Finally, turkey hunting season is here. Before the actual hunting starts, there is the matter of gathering gear and getting everything ready. After a long winter, this is a welcome task and even more so this year due to all of the crazy things going on in our world.
I’m not sure why, but every year the first thing that I always do is tape up my old gun, and I mean really old shotgun, with camouflage tape. I guess maybe it’s symbolic in that once the old shotgun is ready, I am ready to hunt. I mean, you can get by with every other piece of turkey hunting gear, but you can’t bag a bird without a gun.
The next task is to gather up the decoys. Typically I might put up a couple of blinds and stash decoys inside them so I don’t have to lug them all around. I learned a long time ago that the decoys are much easier to find if I put them away after every season and put them all together and in the same place.
I have two turkey blinds that have seen better days. Neither are close in age to my old shotgun but both show the battle scars of years and years of use. If you noticed the empty shelf space at the store where the duct tape is supposed to be, that’s my fault. It has become an annual spring ritual to patch the blinds up and proclaim that they only need to get me through one more year and that I will buy new ones next year. For one reason or another the blinds got pardoned again and I never make it to the sporting goods store to replace them.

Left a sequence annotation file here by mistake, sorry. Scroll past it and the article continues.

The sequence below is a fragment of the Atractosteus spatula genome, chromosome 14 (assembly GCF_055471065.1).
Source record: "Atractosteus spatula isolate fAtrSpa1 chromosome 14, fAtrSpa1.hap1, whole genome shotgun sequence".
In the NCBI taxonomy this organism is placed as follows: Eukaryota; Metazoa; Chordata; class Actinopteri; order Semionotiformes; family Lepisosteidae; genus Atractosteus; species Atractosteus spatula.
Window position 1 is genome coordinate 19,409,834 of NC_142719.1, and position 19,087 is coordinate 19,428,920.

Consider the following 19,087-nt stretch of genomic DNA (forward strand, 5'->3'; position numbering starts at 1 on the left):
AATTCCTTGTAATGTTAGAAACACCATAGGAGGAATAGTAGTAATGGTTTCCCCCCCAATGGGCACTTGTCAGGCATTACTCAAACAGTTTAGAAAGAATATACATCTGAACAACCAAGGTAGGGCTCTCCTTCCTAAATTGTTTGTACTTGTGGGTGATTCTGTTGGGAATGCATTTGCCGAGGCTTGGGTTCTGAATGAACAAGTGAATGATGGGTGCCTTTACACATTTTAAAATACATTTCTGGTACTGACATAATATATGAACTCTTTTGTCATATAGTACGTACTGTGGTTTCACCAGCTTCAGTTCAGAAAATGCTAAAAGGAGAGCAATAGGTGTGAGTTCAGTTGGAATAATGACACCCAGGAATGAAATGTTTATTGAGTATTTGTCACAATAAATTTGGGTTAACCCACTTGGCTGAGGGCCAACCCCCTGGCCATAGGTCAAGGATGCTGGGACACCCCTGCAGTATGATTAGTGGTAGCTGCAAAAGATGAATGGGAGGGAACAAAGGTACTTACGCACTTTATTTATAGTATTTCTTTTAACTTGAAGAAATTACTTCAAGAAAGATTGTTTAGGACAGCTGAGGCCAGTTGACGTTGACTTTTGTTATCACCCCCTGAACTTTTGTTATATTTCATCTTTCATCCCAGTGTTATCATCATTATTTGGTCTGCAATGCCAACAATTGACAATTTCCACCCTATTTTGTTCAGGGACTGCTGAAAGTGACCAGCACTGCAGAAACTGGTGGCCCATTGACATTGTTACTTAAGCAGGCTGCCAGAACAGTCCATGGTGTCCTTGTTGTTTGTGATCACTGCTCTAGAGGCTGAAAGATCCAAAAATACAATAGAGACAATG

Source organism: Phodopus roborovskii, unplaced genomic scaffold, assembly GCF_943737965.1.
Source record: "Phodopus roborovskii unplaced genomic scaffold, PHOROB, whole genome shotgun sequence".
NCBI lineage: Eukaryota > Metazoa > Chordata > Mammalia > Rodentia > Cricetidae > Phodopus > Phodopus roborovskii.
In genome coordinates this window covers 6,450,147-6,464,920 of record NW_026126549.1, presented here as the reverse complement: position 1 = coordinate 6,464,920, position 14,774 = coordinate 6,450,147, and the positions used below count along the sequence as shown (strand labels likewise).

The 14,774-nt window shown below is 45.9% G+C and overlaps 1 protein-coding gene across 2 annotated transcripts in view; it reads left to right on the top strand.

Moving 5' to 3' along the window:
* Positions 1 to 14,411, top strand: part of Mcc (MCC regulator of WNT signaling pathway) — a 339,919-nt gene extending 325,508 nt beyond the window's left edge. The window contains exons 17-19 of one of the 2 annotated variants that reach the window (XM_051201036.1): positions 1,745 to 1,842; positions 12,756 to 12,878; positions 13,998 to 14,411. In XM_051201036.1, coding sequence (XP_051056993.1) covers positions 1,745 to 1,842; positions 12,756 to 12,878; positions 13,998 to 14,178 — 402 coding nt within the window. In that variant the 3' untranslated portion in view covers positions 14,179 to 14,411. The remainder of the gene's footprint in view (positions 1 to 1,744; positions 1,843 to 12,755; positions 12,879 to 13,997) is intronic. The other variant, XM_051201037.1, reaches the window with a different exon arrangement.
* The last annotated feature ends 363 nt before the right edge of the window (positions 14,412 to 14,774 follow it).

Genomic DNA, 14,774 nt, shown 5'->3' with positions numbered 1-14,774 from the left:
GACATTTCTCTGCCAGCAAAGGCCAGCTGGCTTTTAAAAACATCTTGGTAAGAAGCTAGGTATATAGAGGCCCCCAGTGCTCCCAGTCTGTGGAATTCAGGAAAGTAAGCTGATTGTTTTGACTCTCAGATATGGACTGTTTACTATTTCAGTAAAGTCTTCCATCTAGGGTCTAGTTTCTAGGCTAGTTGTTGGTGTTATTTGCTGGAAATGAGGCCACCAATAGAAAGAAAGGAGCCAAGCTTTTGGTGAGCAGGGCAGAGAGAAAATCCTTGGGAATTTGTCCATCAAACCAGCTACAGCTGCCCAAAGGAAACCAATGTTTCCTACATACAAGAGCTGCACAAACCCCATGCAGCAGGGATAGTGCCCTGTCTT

Scouting, that’s something that I always like doing. In the winter the birds flock up and as the spring thaw happens, the birds disperse. This year, for whatever reason, it seemed like birds hadn’t returned to my spot. They just weren’t there and I found this out just days from the start of my hunt. Recently on a Saturday afternoon, my wife Susan and I were getting ready to head home after walking in the woods. She waited in the truck while I walked 30 yards back into the woods. Before we left, I wanted to try and get a gobbler to respond to my call just so I would know if any birds were in the area. After three failed attempts I jumped back into the truck and told her that it didn’t look good for my season. She asked me: “What about that gobble after the first time you called?” From inside the truck, with only the driver’s side door open, she had heard a gobble that I could not.
Obviously, I am excited about turkey hunting. I certainly won’t have any problems getting up early in the morning so that I can be in the woods ahead of the first gobble of the day. What do you suppose the chances are that Susan will get up that early to come out with me to hear it?